In case you missed the news, Archive Of Our Own (fondly known as AO3) took home a 2019 Hugo Award for Best Related Work on Sunday, and it’s a really big deal. In April, the site’s nomination lit up the internet, as 4.7 million pieces of fanfiction and their authors were all simultaneously nominated for one of the highest honors in the sci-fi/fantasy world.

For those who don’t know, AO3 is a fanfiction archive founded by the fan-run, non-profit Organization for Transformative Works (OTW). The organization is comprised of thousands of members, as well as several hundred volunteers, who seek to protect, preserve and defend the legal right for fan works — like fanfiction, fan art, et al — to exist. OTW was founded in 2007 in response to corporate exploitation of fans and fan works. Until its creation, fanfiction was housed primarily on sites like, LiveJournal, and FanLib — making creators vulnerable to purges, takedowns and worse, despite their “transformative” works being totally legal under Fair Use in US copyright law.

Now, the archive — which has remained by and for fans since it was in its invitation-only beta mode in 2009 — has a Hugo Award, which not only celebrates fandom culture and its power, but also legitimizes it. Given that fanfiction is most often written by creators of marginalized genders who are young and queer, this win not only celebrates and embraces fandom, but legitimizes transformative works on a stage that has honored some of fanfiction’s most vocal haters (including George R.R. Martin, who has a whopping eight Hugo wins and 15 nominations under his belt).

The Archive Of Our Own’s impact was made especially visible when, while accepting the award for Best Related Work, its creators asked for the lights to be raised so the community could stand and co-accept. Per Hugo Awards attendee Benjamin Rosenbaum, at least half of the auditorium stood up, including several nominees from other categories.

As noted by Aja Romano for Vox in April, the Hugo Awards have been undergoing a decade-long period of progressive reform to become more inclusive, as part of a broader movement within speculative fiction. Although 2019 marks AO3’s first nomination (and win!), the Awards also recognize podcasts like Fangirl Happy Hour and Be the Serpent; the former dives into the intersections of fandom, literature and culture, while the latter frames fanfiction as a speculative literary tradition, critiquing and analyzing it as such.

Additionally, since 1967, the Hugos have presented the award for Best Fan Writer to creators whose sci-fi- or fantasy-related works appeared in low- or non-paying publications, including fan zines and, yes, fanfiction archives. This year, popular blogger, fantasy novelist and poet Foz Meadows took home the prize.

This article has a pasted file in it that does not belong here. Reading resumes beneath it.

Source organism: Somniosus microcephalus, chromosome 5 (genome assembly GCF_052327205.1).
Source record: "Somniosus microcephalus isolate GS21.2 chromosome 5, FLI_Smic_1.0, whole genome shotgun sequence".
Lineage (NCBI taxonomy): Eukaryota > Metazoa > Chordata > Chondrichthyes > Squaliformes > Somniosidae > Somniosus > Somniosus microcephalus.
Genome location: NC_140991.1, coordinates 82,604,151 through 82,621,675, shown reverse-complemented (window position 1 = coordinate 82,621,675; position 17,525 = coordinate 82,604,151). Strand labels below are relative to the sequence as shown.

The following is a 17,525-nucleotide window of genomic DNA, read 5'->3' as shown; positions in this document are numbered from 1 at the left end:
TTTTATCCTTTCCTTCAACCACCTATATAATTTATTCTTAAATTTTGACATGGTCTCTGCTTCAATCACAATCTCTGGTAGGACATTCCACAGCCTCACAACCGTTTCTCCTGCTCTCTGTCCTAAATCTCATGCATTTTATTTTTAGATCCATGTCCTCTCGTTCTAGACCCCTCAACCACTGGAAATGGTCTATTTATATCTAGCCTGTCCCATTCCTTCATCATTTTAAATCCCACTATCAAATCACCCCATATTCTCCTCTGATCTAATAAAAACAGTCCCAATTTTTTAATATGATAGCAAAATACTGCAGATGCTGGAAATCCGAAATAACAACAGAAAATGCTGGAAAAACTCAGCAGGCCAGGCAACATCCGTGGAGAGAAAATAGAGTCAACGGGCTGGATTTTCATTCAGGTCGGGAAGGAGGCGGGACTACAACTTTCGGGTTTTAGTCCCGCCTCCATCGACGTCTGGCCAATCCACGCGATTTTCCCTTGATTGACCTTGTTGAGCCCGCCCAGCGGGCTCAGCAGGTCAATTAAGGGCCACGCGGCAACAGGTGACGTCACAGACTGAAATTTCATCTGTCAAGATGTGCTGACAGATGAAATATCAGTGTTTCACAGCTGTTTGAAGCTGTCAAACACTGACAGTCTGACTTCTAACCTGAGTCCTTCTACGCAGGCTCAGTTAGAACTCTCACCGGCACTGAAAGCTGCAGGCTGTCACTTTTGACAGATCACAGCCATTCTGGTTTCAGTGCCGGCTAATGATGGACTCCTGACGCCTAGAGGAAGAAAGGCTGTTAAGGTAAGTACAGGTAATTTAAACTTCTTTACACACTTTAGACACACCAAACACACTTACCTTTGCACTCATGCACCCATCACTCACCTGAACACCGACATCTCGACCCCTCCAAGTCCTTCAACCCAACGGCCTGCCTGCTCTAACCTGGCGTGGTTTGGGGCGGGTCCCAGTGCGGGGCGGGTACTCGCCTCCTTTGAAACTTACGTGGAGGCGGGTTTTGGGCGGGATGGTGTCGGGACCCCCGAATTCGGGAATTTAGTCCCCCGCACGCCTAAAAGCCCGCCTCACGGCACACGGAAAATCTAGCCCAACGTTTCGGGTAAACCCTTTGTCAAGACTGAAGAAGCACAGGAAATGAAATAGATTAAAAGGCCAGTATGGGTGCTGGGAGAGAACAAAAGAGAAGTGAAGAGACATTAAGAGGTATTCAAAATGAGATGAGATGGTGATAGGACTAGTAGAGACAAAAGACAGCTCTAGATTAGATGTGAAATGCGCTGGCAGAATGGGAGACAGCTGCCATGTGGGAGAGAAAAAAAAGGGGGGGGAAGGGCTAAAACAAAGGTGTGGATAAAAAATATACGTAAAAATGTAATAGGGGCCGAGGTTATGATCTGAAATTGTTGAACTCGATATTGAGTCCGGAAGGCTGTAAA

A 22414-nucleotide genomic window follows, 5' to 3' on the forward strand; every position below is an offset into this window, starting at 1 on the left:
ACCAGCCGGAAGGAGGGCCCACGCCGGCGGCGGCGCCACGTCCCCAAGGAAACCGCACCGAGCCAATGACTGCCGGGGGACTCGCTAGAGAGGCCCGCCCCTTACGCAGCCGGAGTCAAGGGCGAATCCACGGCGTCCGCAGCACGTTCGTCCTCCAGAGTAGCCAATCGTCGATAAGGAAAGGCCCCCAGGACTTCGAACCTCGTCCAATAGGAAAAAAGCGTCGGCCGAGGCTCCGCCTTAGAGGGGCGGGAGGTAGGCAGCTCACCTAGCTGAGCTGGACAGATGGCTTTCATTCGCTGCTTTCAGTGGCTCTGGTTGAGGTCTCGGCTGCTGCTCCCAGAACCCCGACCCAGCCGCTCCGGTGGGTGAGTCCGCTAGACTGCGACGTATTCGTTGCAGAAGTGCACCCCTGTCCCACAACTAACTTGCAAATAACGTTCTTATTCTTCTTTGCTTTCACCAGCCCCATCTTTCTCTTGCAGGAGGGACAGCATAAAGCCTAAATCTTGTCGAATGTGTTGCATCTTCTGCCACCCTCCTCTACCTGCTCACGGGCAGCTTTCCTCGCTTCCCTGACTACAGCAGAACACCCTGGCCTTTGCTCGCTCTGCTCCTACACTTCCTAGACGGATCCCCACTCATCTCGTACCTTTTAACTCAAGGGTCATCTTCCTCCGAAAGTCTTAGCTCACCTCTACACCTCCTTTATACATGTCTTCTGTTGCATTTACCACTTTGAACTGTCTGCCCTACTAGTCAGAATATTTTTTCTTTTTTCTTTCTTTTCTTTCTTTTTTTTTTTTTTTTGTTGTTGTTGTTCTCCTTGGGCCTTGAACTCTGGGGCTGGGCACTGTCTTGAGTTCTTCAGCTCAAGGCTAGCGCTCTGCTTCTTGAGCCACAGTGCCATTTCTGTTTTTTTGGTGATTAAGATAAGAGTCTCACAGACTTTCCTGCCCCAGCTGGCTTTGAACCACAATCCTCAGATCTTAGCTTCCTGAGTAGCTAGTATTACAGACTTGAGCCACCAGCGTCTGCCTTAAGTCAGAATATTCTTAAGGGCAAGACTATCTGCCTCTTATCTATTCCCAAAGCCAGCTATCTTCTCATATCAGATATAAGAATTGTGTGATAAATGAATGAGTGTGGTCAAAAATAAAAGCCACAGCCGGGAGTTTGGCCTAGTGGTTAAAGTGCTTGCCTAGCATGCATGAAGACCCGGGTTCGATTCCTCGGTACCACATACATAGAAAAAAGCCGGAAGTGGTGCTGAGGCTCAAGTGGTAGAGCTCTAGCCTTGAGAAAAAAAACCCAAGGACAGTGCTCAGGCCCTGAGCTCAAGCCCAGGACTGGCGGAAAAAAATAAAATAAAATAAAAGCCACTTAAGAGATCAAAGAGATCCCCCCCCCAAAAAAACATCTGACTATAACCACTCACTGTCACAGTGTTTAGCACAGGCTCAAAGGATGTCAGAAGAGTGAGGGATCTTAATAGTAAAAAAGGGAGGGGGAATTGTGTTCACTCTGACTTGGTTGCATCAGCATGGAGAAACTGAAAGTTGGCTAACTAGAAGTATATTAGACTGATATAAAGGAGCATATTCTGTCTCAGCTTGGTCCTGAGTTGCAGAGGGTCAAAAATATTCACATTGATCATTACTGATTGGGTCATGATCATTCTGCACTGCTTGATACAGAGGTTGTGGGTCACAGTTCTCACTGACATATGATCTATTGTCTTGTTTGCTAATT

Ultimately, fandom is the backbone of speculative fiction, which is illustrated by AO3’s massive numbers. As mentioned above, as of 2019, the archive boasts more than 4.7 million works in 30,000 recognized fandoms across 11 broad categories. The site has more than 1.8 million users writing and reading fanfiction, in addition to leaving “kudos,” bookmarking their favorites, sending links to their friends and sharing on social media. The site averages nearly 200 million views each month and sits neatly in the top five literary sites, according to SimilarWeb.

Before E L James took the world by storm when she turned her Twilight fanfiction Master of the Universe into a multi-million dollar book trilogy in 2011, AO3’s founders recognized the importance of and sought to preserve fanfiction and other transformative fan works. Now, they’re finally getting the recognition they deserve, as are the millions of fans who pour their blood, sweat, and tears into creating transformative works that celebrate their favorite fandoms, day in and day out, not for the money, but for the love of their craft and the community it creates.


  1. “Given that fanfiction is most often written by creators of marginalized genders who are young and queer”

    What’s the citation on that? Widely read fanfic goes AT LEAST all the way back to the aftermath of the original Star Trek, which is late 60s/early 70s and was written by all sorts of folks. It would be sad if it’s been “marginalized” by being taken over by one particular demographic.

  2. @MBunge Not sure if you’ll read this, but there’s a fascinating survey of 10,000 AO3 users back in 2013. Only 4% of respondents identified as male, compared to 80% female, 6% genderqueer, 1-2% agender, androgynous trans etc. In the more recent 2016 Fandom and Sexuality Survey only 3.7% identified as male and 10% identified as non-binary of some sort. In both surveys less than half identified as heterosexual. So I’d say the “creators of marginalised genders who are young and queer” is correct.

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